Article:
Chinese authorities have ample leeway to request information from the private sector, on broadly defined public safety and security grounds, which include “stability maintenance”—another name for suppression of dissent. There have been multiple reports of dubiously motivated data access, some even involving Chinese operations of American companies.
A Dangerous Lack of Attention
It would be unfair to say that Western authorities took no steps at all to address the implications of data transfers to China. In early 2018, the Committee on Foreign Investment in the United States (CFIUS) vetoed Alibaba’s acquisition of money transfer service MoneyGram over data security concerns. Later in the year, the US Foreign Investment Risk Review Modernization Act (FIRRMA) explicitly mandated CFIUS to consider in its reviews “the extent to which a […] transaction is likely to expose […] personally identifiable information […] or other sensitive data of United States citizens to access by a foreign government […] that may exploit that information in a manner that threatens national security.” The EU General Data Protection Regulation (GDPR), which came into force in May 2018, conditions international flows of personal data to the presence of certain privacy safeguards.
Notwithstanding these provisions, social apps primarily meant for entertainment are still not attracting the same level of scrutiny as innovations whose connection with national security is more obvious, such as quantum computing. When TikTok attracted public criticism it was because of sketchy child protection standards, not for its Chinese connection. GDPR did not stop its spread in the European Union. Along the same lines, blackmail and influence concerns raised by intelligence experts over the acquisition of gay dating app Grindr by China’s Kunlun Group went unheard.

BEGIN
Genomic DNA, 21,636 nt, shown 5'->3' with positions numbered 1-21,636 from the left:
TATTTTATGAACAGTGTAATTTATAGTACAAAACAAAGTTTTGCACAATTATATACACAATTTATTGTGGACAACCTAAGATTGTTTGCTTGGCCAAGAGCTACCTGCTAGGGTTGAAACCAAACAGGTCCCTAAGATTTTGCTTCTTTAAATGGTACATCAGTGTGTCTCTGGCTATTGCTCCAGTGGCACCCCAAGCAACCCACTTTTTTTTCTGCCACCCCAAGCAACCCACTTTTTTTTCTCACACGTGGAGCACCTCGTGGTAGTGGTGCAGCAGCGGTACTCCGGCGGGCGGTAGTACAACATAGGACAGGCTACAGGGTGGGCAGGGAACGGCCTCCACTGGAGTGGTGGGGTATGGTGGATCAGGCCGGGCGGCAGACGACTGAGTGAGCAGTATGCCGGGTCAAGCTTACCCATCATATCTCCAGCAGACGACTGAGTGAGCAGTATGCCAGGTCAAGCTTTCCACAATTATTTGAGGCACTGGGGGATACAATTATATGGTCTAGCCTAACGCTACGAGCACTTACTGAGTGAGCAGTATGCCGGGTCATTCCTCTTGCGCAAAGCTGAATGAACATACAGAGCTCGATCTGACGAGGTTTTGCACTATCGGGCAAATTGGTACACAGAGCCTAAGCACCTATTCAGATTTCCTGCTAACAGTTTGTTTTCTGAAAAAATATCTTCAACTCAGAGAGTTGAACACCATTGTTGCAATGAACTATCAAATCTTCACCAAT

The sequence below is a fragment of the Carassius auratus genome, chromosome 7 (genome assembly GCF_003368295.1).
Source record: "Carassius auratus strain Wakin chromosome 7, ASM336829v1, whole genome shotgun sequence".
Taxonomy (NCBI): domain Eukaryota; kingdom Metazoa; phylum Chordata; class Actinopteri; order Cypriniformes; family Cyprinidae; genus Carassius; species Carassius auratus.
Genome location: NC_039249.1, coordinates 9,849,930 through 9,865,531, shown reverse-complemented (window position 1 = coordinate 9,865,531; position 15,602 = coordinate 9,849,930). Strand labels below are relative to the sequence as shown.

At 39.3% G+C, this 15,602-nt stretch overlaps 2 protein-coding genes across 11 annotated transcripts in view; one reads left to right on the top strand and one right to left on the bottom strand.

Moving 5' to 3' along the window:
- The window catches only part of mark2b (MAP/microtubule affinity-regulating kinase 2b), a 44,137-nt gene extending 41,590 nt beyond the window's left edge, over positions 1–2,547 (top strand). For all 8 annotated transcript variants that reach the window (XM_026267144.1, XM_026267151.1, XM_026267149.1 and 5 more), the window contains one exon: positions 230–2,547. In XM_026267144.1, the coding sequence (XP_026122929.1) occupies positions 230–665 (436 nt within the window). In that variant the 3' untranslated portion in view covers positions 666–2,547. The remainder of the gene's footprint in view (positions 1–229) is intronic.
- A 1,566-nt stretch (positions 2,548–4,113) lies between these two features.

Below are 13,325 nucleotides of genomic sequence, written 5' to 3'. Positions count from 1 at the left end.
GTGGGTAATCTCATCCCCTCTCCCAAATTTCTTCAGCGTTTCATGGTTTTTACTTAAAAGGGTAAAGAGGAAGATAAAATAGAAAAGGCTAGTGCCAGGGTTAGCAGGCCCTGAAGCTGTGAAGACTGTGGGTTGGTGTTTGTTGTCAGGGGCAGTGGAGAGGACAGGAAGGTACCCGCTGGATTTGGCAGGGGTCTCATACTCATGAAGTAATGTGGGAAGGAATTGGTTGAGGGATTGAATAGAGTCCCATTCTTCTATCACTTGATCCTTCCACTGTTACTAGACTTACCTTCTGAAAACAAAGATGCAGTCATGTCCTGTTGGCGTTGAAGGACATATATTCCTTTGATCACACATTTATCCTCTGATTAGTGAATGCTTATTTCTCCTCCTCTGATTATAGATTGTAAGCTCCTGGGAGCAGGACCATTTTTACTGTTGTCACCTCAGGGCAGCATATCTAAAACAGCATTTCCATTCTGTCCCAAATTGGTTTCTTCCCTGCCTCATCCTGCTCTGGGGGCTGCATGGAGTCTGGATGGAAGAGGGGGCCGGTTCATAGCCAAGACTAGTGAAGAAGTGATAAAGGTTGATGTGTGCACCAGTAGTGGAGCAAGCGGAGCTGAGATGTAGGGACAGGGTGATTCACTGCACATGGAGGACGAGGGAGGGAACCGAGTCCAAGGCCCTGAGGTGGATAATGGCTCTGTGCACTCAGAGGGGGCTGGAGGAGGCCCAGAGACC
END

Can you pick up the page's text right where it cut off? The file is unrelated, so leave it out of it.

Ignoring the reach of these apps may prove to be a fatal mistake. The pervasiveness of social platforms and the depth of user information they collect make them very powerful tools for both espionage and manipulation of public opinion. TikTok per se may never expand its reach beyond teenagers, but it is only a matter of time before a Chinese app with broader appeal hits the US and EU markets. If widely adopted, such an app could become a Huawei-sized problem in terms of the access to the West potentially afforded to Chinese security services.
As grave as this threat is, it is not even the only one. The social media market shows network effects that precipitate winner-takes-all dynamics. If China keeps banning Western platforms while pushing for the internationalization of its own, it stands a chance of achieving global primacy. This ascendance could lead to an advantage in other fields, as social media are generally a part of broader ecosystems where personal data powers multiple products and services, including the development of artificial intelligence (AI) models. Innocuous-looking apps like TikTok could be among the Trojan horses of the AI race—China should not be allowed to wheel them around the world while killing competition at home.
1. Google Play Store ranking of free Android apps. Accessed on December 31, 2018. Charts change daily.
2. No data on active monthly users is available for the United States. Data on the number of downloads overestimate the number of monthly active users, as some may download the app and never open it, use it very infrequently, or download it more than once on different smartphones.
3. In 2018, Facebook boasted 2.3 billion monthly active users spread all over the world except for China, where it is banned. Chinese market leader WeChat had over one billion users.
This blog post was updated on February 1, 2019.